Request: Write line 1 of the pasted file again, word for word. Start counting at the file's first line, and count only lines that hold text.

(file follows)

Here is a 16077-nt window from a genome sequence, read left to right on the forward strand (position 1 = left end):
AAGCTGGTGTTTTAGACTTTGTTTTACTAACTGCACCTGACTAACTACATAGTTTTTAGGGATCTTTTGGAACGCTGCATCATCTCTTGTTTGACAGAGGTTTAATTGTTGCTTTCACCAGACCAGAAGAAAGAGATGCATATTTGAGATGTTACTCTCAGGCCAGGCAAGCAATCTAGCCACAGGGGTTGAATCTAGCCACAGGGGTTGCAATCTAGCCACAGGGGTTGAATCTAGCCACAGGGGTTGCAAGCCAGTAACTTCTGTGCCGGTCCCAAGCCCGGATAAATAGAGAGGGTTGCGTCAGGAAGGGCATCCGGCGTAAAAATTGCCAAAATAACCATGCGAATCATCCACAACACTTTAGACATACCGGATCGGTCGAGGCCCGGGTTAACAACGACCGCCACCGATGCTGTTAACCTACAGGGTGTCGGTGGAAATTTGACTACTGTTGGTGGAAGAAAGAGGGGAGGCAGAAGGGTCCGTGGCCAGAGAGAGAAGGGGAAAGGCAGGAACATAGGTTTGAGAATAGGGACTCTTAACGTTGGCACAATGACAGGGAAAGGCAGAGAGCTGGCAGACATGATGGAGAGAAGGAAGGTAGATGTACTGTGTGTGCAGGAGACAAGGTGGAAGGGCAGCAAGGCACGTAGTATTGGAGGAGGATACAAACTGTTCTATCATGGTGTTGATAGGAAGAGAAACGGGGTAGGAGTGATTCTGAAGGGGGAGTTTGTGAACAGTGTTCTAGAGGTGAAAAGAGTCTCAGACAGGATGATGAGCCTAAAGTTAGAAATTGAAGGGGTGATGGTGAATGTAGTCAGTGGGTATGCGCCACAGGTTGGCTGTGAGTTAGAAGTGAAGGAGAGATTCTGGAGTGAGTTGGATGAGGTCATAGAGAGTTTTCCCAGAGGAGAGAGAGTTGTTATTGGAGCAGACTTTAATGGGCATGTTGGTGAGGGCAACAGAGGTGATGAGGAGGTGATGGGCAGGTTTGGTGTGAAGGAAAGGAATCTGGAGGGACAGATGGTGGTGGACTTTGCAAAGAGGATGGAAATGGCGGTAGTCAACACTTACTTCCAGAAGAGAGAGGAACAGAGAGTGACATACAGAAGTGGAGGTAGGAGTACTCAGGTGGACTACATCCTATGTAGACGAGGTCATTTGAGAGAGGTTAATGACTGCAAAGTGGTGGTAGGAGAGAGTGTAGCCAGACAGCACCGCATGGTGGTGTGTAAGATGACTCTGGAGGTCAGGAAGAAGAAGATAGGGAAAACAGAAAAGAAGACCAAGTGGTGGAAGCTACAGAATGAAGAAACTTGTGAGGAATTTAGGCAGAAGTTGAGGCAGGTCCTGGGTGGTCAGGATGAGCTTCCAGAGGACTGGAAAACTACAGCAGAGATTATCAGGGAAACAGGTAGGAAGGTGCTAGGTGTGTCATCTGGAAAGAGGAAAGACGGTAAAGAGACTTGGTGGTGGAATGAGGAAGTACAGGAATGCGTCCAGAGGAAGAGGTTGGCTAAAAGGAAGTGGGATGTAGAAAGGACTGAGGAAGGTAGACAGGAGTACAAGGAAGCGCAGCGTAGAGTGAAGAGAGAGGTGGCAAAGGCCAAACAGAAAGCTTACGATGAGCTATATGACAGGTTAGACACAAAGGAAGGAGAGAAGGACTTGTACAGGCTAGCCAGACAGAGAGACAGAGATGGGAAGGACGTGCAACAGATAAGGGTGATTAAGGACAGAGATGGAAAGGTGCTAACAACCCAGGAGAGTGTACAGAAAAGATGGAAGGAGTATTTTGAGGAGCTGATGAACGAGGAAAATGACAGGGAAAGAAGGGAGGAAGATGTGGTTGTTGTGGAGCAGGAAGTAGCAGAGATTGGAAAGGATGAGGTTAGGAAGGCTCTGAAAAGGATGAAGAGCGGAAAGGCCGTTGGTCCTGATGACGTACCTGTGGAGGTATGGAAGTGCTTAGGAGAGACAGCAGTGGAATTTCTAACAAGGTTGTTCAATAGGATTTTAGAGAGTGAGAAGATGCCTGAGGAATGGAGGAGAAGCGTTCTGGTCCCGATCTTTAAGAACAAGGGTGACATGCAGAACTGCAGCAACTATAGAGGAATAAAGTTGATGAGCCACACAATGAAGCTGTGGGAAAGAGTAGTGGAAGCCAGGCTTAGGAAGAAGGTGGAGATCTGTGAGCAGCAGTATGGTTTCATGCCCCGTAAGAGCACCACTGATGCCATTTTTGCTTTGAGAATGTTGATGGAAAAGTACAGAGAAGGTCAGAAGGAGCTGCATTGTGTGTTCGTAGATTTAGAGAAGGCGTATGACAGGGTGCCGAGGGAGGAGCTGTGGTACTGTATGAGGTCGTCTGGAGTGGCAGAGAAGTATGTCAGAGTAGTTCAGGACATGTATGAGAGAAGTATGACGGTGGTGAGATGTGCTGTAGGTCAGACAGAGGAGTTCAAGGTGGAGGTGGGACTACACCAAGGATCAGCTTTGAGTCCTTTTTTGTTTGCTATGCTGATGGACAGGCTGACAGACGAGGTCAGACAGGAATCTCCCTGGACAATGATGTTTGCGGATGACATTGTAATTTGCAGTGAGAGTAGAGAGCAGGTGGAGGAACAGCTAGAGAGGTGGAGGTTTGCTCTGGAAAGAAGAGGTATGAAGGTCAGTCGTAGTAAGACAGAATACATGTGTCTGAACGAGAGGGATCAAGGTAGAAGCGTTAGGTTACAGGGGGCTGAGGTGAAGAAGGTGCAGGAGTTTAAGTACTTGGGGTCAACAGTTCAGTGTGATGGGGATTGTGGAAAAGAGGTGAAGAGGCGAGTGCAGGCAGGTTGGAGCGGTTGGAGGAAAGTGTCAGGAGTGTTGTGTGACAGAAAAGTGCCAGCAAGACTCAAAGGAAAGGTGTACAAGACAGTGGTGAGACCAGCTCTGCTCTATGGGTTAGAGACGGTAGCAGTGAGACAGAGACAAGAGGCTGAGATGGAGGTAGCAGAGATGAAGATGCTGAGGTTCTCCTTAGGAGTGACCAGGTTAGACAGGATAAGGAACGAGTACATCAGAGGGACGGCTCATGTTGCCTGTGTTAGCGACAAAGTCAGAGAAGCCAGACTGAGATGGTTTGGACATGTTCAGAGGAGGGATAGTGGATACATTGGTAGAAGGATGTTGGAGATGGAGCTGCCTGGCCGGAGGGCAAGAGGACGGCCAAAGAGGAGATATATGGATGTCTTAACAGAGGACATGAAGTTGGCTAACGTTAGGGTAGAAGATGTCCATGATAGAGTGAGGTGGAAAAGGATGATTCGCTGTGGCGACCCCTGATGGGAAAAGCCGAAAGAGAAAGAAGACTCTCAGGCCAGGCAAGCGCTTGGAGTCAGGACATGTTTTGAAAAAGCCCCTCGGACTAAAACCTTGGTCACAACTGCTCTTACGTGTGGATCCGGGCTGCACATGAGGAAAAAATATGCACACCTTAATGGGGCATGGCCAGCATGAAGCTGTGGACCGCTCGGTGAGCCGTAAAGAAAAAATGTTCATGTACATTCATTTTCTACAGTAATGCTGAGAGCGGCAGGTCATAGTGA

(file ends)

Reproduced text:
Here is a 16077-nt window from a genome sequence, read left to right on the forward strand (position 1 = left end):